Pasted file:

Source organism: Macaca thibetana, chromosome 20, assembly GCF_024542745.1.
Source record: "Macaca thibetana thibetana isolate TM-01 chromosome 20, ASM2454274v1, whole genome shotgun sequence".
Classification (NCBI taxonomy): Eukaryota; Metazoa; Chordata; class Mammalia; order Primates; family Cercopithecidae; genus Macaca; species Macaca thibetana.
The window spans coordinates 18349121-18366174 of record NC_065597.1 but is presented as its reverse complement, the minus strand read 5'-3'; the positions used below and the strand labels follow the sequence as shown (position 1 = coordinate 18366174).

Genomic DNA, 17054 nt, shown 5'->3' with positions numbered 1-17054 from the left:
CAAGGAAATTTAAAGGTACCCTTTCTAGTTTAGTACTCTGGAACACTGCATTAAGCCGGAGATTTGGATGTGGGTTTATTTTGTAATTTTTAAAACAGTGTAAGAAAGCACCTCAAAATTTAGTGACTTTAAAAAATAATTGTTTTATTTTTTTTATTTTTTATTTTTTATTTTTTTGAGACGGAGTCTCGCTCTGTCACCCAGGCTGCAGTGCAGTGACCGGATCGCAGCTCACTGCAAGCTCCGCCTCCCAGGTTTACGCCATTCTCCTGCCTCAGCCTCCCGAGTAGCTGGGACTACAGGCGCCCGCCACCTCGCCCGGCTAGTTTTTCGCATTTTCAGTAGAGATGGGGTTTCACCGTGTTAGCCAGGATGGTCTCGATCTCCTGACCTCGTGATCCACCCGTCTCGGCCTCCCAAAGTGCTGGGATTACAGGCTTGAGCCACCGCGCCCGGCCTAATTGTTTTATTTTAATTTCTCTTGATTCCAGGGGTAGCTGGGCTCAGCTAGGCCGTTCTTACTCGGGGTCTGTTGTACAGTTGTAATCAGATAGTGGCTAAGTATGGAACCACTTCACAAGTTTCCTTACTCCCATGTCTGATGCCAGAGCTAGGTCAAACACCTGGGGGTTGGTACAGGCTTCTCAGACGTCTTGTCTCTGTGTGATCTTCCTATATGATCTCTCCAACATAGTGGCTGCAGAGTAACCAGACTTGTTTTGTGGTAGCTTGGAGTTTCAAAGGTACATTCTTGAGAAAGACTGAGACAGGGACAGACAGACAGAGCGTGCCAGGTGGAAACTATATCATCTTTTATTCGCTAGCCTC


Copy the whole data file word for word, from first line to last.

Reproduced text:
Source organism: Macaca thibetana, chromosome 20, assembly GCF_024542745.1.
Source record: "Macaca thibetana thibetana isolate TM-01 chromosome 20, ASM2454274v1, whole genome shotgun sequence".
Classification (NCBI taxonomy): Eukaryota; Metazoa; Chordata; class Mammalia; order Primates; family Cercopithecidae; genus Macaca; species Macaca thibetana.
The window spans coordinates 18349121-18366174 of record NC_065597.1 but is presented as its reverse complement, the minus strand read 5'-3'; the positions used below and the strand labels follow the sequence as shown (position 1 = coordinate 18366174).

Genomic DNA, 17054 nt, shown 5'->3' with positions numbered 1-17054 from the left:
CAAGGAAATTTAAAGGTACCCTTTCTAGTTTAGTACTCTGGAACACTGCATTAAGCCGGAGATTTGGATGTGGGTTTATTTTGTAATTTTTAAAACAGTGTAAGAAAGCACCTCAAAATTTAGTGACTTTAAAAAATAATTGTTTTATTTTTTTTATTTTTTATTTTTTATTTTTTTGAGACGGAGTCTCGCTCTGTCACCCAGGCTGCAGTGCAGTGACCGGATCGCAGCTCACTGCAAGCTCCGCCTCCCAGGTTTACGCCATTCTCCTGCCTCAGCCTCCCGAGTAGCTGGGACTACAGGCGCCCGCCACCTCGCCCGGCTAGTTTTTCGCATTTTCAGTAGAGATGGGGTTTCACCGTGTTAGCCAGGATGGTCTCGATCTCCTGACCTCGTGATCCACCCGTCTCGGCCTCCCAAAGTGCTGGGATTACAGGCTTGAGCCACCGCGCCCGGCCTAATTGTTTTATTTTAATTTCTCTTGATTCCAGGGGTAGCTGGGCTCAGCTAGGCCGTTCTTACTCGGGGTCTGTTGTACAGTTGTAATCAGATAGTGGCTAAGTATGGAACCACTTCACAAGTTTCCTTACTCCCATGTCTGATGCCAGAGCTAGGTCAAACACCTGGGGGTTGGTACAGGCTTCTCAGACGTCTTGTCTCTGTGTGATCTTCCTATATGATCTCTCCAACATAGTGGCTGCAGAGTAACCAGACTTGTTTTGTGGTAGCTTGGAGTTTCAAAGGTACATTCTTGAGAAAGACTGAGACAGGGACAGACAGACAGAGCGTGCCAGGTGGAAACTATATCATCTTTTATTCGCTAGCCTC